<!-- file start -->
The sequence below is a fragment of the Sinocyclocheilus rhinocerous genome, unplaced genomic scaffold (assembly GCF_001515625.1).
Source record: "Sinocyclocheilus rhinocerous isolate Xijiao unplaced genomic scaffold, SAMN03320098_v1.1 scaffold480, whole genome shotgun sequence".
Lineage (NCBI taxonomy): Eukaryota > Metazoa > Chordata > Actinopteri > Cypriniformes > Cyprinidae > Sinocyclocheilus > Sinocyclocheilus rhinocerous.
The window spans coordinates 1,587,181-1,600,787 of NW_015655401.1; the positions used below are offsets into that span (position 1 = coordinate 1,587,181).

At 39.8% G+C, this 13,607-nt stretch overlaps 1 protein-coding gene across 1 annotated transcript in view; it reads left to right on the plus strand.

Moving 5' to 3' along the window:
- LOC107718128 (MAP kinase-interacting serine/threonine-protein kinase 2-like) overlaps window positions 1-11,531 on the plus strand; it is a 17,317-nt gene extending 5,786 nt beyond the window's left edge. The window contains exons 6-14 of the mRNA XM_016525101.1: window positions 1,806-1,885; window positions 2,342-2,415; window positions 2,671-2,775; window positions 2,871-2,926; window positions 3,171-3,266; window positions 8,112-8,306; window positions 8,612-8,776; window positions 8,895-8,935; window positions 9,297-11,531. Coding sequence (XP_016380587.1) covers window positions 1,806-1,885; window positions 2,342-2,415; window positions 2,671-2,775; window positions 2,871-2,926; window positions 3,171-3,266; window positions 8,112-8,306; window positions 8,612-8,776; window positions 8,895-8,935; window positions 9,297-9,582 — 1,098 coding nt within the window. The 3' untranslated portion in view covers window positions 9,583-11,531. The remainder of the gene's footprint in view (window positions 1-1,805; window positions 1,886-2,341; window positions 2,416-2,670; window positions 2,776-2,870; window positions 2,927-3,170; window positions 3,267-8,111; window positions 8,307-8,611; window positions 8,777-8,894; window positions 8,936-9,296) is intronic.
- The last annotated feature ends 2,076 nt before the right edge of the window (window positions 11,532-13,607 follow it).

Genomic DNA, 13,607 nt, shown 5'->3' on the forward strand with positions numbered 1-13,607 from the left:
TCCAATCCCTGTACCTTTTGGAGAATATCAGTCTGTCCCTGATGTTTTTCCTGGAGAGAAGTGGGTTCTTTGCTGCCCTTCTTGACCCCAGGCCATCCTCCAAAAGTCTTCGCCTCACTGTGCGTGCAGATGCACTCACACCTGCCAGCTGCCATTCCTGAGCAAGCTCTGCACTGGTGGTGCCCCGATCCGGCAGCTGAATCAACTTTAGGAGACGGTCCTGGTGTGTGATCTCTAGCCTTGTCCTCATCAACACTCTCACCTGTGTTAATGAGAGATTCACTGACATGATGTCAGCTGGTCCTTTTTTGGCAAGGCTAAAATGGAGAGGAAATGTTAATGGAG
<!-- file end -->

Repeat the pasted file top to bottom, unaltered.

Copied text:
The sequence below is a fragment of the Sinocyclocheilus rhinocerous genome, unplaced genomic scaffold (assembly GCF_001515625.1).
Source record: "Sinocyclocheilus rhinocerous isolate Xijiao unplaced genomic scaffold, SAMN03320098_v1.1 scaffold480, whole genome shotgun sequence".
Lineage (NCBI taxonomy): Eukaryota > Metazoa > Chordata > Actinopteri > Cypriniformes > Cyprinidae > Sinocyclocheilus > Sinocyclocheilus rhinocerous.
The window spans coordinates 1,587,181-1,600,787 of NW_015655401.1; the positions used below are offsets into that span (position 1 = coordinate 1,587,181).

At 39.8% G+C, this 13,607-nt stretch overlaps 1 protein-coding gene across 1 annotated transcript in view; it reads left to right on the plus strand.

Moving 5' to 3' along the window:
- LOC107718128 (MAP kinase-interacting serine/threonine-protein kinase 2-like) overlaps window positions 1-11,531 on the plus strand; it is a 17,317-nt gene extending 5,786 nt beyond the window's left edge. The window contains exons 6-14 of the mRNA XM_016525101.1: window positions 1,806-1,885; window positions 2,342-2,415; window positions 2,671-2,775; window positions 2,871-2,926; window positions 3,171-3,266; window positions 8,112-8,306; window positions 8,612-8,776; window positions 8,895-8,935; window positions 9,297-11,531. Coding sequence (XP_016380587.1) covers window positions 1,806-1,885; window positions 2,342-2,415; window positions 2,671-2,775; window positions 2,871-2,926; window positions 3,171-3,266; window positions 8,112-8,306; window positions 8,612-8,776; window positions 8,895-8,935; window positions 9,297-9,582 — 1,098 coding nt within the window. The 3' untranslated portion in view covers window positions 9,583-11,531. The remainder of the gene's footprint in view (window positions 1-1,805; window positions 1,886-2,341; window positions 2,416-2,670; window positions 2,776-2,870; window positions 2,927-3,170; window positions 3,267-8,111; window positions 8,307-8,611; window positions 8,777-8,894; window positions 8,936-9,296) is intronic.
- The last annotated feature ends 2,076 nt before the right edge of the window (window positions 11,532-13,607 follow it).

Genomic DNA, 13,607 nt, shown 5'->3' on the forward strand with positions numbered 1-13,607 from the left:
TCCAATCCCTGTACCTTTTGGAGAATATCAGTCTGTCCCTGATGTTTTTCCTGGAGAGAAGTGGGTTCTTTGCTGCCCTTCTTGACCCCAGGCCATCCTCCAAAAGTCTTCGCCTCACTGTGCGTGCAGATGCACTCACACCTGCCAGCTGCCATTCCTGAGCAAGCTCTGCACTGGTGGTGCCCCGATCCGGCAGCTGAATCAACTTTAGGAGACGGTCCTGGTGTGTGATCTCTAGCCTTGTCCTCATCAACACTCTCACCTGTGTTAATGAGAGATTCACTGACATGATGTCAGCTGGTCCTTTTTTGGCAAGGCTAAAATGGAGAGGAAATGTTAATGGAG